What are the best surfaces for a garden play area?

Silhouette of a child on a swing over a wood chipping playground surface.

If you’re looking to create a play area in your garden, you may be wondering what is the best surface to use. There are lots of things to consider, from how easy the surface is to maintain to how well it’ll break a fall – and different surfaces may suit different kinds of play areas. Taking the time to weigh up your options can help make building your play area go as smoothly as possible.

 

Best surfaces for children’s play area in the garden

So what are your options? There are lots of different play area surfaces available, all with a range of benefits and drawbacks. Here, we’ll look at two types of playground surface – chippings and grass – with synthetic and natural examples of each. 

 

Bonded rubber chippings

Bonded rubber chippings create an artificial surface that’s used in many play areas. The spongy rubber material softens any falls and helps to reduce the risk of injury while using the play area. 

Benefits:

  • Colourful – bonded rubber chippings often come in a variety of colours with patterns available as well, so your play area can be as vibrant as you like.
  • Environmental impact – typically, bonded rubber chippings are made from recycled materials.
  • Easy to maintain – with very little upkeep required and a surface that’s quick and simple to clean, you won’t have to spend all your weekends keeping it up to scratch.

Drawbacks:

  • Artificial – if you’re going for a natural look, you may struggle to achieve it with bonded rubber chippings. 
  • Hot surface – in summer, artificial rubber surfaces can absorb heat from the sun, which could result in burns if children touch the surface with bare skin.

 

Soft wood chippings

Soft wood chippings are a natural alternative to rubber chippings that fulfil much the same purpose. Wood chippings usually come in sizes of around five to 35mm grade.

Benefits:

  • Well draining – building a wood chip playground gives a permeable surface that allows rainwater to drain through to the ground.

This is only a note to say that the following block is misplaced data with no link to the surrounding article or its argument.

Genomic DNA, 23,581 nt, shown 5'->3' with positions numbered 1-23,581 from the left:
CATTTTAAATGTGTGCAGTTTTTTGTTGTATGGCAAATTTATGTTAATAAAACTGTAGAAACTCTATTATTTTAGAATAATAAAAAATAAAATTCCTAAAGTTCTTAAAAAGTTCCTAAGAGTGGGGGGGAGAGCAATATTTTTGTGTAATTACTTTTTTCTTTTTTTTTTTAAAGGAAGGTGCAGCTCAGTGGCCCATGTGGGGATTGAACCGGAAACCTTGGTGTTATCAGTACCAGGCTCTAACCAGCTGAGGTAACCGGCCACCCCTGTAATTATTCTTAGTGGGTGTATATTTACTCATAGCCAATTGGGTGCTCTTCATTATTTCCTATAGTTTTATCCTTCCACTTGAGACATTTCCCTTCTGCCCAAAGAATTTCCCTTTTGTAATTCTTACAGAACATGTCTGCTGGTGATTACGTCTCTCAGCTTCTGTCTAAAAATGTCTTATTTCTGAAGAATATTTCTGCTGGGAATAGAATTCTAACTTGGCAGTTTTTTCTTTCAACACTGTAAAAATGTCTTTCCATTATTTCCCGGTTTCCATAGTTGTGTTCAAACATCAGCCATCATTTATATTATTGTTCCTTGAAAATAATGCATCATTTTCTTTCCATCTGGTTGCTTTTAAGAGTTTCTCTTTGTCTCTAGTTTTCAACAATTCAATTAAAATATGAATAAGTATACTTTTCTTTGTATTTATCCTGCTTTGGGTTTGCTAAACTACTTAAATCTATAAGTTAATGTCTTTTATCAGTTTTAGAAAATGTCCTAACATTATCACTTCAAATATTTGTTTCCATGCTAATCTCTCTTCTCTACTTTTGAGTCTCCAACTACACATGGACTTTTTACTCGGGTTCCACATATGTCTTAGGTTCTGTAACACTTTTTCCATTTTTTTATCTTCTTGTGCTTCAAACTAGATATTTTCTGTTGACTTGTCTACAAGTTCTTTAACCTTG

• Weed suppression – a layer of wood chippings should stop weeds from growing up through your play area.
  • Natural – this type of surface should blend in with the surroundings to reduce the visual impact of your play area. Wood chippings are great for natural playgrounds!

Drawbacks:

  • Not colourful – wood chippings usually come in their natural brown colour, so if you’re looking for something vibrant and colourful, another option may be better.

 

Grass

Grass is… well, it’s grass. Using a grass surface for your play area can be a great option, especially if you’re building a natural playground for your children. 

Benefits:

  • Low cost – for most, you can use the grass that’s already in your garden.
  • Easy to implement – in fact, it’s as simple as putting your play area onto the grass rather than having to install a different surface.
  • Natural – because nothing says natural like your existing garden turf.

Drawbacks:

  • Hard surface – although it may be comfy enough for sitting, grass can be painful to land on. It’ll be even harder in dry or cold weather.
  • High maintenance – grass gets worn out quickly with little feet running around, and worn out grass turns to unattractive, messy mud. You’ll also need to think about raking, watering and mowing the grass regularly.
  • Drying time – grass can often take longer to dry than other surfaces as the soil absorbs water and becomes mud. To avoid slips and slides, your children may need to wait longer before going out to play.

 

Artificial grass

Artificial grass, or artificial turf, is an option for playground surfacing that gives the ideal aesthetic results of natural grass without the burden of constant maintenance. 

Benefits:

  • Cost-efficiency – although artificial turf costs more to install initially, it’ll save you money in the long run in terms of upkeep.
  • Good for allergies – since it’s not real grass, artificial turf doesn’t produce pollen, so it may be better than natural grass if your children have allergies.
  • Natural aesthetic – unlike real turf, artificial grass won’t wear out or go brown. 

Drawbacks:

  • Safety – in order to achieve the desired fall protection, you may need to install additional layers of padding below your artificial turf, such as rubber chippings. 
  • Hot surface – like bonded rubber chippings, artificial grass is prone to absorbing lots of heat from the sun.

 

How to lay playground surface

To lay any playground surface, you first need to know the size of the area. Mark out where you’d like your play area to be and measure its length and width. Then you can multiply the two numbers together to get the area of your playground. For rubber or wood chippings, you’ll also need to know how deep you’ll be laying them – at least 20cm should provide ample fall protection. 

This should tell you how much you’ll need of your desired surface. For chippings, multiply your playground area by the depth of chippings to get the volume. For artificial or natural turf, simply knowing the area should be enough. 

From here, you’ll want to make sure your ground is well draining. If it isn’t, you may consider adding a layer of sand before your play area surface to help rainwater drain away. Finally, you can lay your playground surface of choice. Make sure your surface is level and even to help prevent trips and give your children the best play area experience.